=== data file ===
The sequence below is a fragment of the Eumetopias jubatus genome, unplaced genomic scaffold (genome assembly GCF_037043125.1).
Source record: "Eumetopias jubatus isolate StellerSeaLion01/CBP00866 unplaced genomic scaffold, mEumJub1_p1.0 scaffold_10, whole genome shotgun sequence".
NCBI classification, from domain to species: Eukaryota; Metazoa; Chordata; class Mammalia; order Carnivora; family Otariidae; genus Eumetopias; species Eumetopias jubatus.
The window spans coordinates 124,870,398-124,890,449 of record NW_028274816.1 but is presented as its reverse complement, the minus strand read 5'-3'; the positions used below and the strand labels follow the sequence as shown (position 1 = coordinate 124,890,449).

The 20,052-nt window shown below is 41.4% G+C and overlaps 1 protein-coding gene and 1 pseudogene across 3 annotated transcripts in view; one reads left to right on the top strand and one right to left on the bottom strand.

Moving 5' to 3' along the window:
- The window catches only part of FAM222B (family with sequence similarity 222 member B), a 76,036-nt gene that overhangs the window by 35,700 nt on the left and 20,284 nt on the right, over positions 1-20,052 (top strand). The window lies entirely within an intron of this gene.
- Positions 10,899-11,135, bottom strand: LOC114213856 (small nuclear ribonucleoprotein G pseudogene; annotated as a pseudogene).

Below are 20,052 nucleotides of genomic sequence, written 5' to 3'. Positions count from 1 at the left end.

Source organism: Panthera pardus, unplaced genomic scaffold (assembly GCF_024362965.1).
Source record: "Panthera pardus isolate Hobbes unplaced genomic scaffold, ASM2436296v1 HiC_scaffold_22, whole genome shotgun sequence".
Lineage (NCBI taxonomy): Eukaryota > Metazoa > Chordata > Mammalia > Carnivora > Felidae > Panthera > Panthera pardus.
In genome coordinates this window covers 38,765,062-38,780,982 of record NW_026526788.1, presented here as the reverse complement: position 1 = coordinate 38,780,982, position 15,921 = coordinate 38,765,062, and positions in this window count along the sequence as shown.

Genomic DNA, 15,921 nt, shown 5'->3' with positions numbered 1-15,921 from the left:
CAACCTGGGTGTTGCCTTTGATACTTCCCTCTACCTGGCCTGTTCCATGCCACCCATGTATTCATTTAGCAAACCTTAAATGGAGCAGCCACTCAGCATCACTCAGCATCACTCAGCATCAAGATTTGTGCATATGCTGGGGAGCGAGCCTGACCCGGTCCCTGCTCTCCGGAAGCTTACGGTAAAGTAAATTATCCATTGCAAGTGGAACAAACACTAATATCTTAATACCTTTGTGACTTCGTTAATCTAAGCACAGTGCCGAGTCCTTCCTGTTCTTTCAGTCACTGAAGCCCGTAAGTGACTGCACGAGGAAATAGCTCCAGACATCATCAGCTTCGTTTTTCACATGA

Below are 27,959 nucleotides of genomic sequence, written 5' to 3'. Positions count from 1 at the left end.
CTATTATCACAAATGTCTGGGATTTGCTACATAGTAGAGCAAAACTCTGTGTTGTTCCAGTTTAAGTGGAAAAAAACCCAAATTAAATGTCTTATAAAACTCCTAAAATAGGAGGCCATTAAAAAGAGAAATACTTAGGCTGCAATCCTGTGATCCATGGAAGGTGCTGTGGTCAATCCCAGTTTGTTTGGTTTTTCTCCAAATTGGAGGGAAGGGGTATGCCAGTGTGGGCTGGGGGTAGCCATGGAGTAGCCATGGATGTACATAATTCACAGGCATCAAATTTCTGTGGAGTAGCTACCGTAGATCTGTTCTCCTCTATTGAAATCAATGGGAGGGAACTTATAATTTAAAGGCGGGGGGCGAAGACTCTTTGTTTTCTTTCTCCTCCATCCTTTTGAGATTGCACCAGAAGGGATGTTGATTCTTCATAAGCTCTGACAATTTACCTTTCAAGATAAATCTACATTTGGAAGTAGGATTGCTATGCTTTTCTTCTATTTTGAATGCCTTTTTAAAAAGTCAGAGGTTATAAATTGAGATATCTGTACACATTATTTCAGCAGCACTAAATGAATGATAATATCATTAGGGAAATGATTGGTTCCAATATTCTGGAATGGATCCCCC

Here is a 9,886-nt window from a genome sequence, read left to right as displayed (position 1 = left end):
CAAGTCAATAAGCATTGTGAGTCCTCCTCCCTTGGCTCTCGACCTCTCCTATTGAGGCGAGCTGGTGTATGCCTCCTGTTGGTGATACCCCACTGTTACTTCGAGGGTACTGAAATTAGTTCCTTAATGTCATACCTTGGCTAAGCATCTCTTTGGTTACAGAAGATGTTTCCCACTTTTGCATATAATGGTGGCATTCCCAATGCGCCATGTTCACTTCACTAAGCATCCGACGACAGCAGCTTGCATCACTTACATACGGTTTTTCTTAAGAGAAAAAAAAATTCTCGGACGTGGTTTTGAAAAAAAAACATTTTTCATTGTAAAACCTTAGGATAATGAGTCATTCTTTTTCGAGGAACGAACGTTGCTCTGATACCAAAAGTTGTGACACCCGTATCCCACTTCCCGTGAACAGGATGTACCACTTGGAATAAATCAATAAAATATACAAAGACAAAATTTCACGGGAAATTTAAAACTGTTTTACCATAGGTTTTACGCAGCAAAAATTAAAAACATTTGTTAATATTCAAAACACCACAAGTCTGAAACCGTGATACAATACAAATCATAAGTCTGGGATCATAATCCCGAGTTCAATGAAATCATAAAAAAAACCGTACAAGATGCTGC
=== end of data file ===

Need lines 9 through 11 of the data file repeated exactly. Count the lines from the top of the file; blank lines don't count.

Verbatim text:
Below are 20,052 nucleotides of genomic sequence, written 5' to 3'. Positions count from 1 at the left end.

Source organism: Panthera pardus, unplaced genomic scaffold (assembly GCF_024362965.1).
Source record: "Panthera pardus isolate Hobbes unplaced genomic scaffold, ASM2436296v1 HiC_scaffold_22, whole genome shotgun sequence".